A new study suggests that experiences are more enjoyable when there is a little guilt involved. Researchers say that things are the most pleasurable when there is some kind of restriction or when we are otherwise trying to avoid doing it. For example, chocolate seems the tastiest when one is on a diet. According to researchers from Northwestern University in Illinois, there could be a scientific explanation for why people who are "primed with guilt" enjoy things more.
A growing number of people are opting for contact lenses rather than regular spectacles, and many of these are children in their teens. Although contact lenses are safe, they need to be taken care of properly, or they may lead to serious consequences like infections and ulcerations, according to an eye disease expert. "While contacts are generally very safe, wearers should know that poor contact care can lead to serious health issues," Dr. Sean Edelstein, an assistant professor of ophthalmology at Saint Louis University Medical Center, said in a university news release.
So you are hardworking, responsible, organized, neat and systematic; or maybe you are moody, a worrier and nervous. But it is all okay and for the best, as a new research suggests that being both neurotic and conscientious may be good for your health. The conclusions come as a result of a study conducted by scientists from the University of Rochester Medical Center who investigated on how psychosocial factors such as personality traits affect health, Health Day reports.
A new study by researchers at the University of Calgary may hopefully be helpful in predicting which osteoporosis patients are more likely to fracture their bones. This information will help doctors decide which patients may need pharmaceutical or lifestyle interventions.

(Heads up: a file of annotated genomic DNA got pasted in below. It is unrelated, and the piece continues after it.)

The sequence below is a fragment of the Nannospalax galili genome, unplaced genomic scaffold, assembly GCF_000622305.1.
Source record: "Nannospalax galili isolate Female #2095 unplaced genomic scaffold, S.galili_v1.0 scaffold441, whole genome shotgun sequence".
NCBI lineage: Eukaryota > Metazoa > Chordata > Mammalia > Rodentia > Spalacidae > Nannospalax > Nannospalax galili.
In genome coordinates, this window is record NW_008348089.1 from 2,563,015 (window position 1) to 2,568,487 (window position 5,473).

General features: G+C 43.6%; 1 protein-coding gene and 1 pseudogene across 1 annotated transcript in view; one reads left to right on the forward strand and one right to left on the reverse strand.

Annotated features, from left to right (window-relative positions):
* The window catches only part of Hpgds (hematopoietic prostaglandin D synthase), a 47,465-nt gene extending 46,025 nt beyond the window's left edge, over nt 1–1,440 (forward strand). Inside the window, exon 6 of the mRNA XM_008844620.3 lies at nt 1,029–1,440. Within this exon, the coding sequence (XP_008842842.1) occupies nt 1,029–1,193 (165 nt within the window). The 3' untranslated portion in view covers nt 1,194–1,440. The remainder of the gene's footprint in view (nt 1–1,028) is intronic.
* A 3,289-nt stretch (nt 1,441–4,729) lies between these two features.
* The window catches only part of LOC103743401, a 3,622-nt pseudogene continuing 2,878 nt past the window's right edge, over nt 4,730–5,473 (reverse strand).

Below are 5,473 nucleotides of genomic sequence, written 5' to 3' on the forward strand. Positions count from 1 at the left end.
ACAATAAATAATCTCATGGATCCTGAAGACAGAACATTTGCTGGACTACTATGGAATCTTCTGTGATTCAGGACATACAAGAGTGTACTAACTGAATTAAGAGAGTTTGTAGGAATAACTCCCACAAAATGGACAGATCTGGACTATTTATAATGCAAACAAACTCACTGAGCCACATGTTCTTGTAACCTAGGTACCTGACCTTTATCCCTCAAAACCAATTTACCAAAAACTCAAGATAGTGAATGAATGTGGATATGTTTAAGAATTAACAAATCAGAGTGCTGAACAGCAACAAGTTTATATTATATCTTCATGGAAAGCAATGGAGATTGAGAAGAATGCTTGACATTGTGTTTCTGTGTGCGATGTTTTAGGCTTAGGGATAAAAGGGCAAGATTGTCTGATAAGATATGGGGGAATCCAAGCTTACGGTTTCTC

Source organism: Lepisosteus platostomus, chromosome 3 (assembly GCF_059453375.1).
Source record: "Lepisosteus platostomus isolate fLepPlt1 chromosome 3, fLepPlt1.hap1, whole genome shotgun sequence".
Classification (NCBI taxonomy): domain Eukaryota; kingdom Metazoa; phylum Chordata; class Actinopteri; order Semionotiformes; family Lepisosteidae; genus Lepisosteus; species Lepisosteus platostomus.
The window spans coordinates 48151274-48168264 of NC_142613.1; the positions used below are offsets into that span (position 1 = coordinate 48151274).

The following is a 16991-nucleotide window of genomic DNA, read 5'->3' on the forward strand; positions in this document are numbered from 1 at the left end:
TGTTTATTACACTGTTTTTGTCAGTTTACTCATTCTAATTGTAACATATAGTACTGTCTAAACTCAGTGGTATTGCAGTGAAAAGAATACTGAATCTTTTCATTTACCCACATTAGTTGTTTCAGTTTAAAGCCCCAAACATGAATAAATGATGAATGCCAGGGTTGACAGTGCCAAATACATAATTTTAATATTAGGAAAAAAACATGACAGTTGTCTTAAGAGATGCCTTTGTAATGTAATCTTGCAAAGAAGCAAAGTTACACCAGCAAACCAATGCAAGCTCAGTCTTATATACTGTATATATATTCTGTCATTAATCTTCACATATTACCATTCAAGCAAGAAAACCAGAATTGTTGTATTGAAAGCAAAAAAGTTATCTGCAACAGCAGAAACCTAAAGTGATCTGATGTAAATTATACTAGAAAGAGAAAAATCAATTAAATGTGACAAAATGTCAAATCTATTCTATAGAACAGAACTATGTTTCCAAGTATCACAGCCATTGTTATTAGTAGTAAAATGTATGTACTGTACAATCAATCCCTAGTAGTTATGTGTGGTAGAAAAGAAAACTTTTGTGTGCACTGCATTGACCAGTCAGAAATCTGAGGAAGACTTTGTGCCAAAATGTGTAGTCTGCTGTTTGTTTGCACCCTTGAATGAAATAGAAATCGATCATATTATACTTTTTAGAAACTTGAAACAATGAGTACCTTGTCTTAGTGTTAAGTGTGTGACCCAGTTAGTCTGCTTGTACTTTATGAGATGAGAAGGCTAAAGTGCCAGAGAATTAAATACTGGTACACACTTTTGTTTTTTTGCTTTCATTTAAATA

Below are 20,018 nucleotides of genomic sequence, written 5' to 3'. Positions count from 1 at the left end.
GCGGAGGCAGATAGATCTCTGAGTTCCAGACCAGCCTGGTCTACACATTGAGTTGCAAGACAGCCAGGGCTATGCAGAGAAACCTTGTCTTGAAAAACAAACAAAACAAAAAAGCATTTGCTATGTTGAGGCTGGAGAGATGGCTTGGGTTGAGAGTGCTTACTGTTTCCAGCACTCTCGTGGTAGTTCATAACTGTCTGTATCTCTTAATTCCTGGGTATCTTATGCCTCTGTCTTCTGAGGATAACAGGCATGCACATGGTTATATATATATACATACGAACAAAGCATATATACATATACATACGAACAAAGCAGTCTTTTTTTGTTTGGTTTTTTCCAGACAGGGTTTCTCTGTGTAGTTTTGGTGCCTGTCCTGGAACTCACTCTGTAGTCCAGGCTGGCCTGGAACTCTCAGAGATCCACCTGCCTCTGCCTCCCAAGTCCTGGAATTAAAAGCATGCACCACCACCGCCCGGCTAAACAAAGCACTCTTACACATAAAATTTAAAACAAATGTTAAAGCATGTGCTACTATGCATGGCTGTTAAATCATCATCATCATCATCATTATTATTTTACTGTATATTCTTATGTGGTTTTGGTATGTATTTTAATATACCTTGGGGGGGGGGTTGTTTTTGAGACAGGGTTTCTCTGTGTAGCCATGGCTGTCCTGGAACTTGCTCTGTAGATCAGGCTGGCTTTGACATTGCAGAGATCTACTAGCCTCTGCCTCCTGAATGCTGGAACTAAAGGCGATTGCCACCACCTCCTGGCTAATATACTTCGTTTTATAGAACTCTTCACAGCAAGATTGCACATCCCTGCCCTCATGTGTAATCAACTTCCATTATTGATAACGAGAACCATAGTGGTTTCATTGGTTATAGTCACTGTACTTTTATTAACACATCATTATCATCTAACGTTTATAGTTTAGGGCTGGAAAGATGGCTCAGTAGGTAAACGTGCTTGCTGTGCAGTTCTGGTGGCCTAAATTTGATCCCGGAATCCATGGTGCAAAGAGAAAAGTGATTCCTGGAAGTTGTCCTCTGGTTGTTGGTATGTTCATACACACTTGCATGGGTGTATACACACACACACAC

Scientists from the University of Warwick and consumer goods manufacturer Unilever are all set to conduct a combined research that would examine the effect of nutrients in everyday fruits and vegetables in improving the cardiovascular health in people and also against protection from Type-2 diabetes.
A latest method of minimizing the missed cases developed by researchers at Sahlgrenska Academy, University of Gothenburg, Sweden, gives hope to further making the diagnosis more reliable and cutting down the deaths caused by cervical cancer even more.
A new research suggests that children who exercise before going to school have better concentration in the classroom, when compared to those who don't exercise. Exercises such as cycling or simply walking to school can increase a child's attentiveness, the Danish study says.
In the words of an expert, there may be a potential catastrophe in the nation's healthcare system as the number of children and teens with type 1 and type 2 diabetes is expected to rise dramatically in the next 40 years. While the rate of type 2 diabetes is expected to rise by 4 times, that of type 1 diabetes is expected to rise by three times, according to a new CDC report says.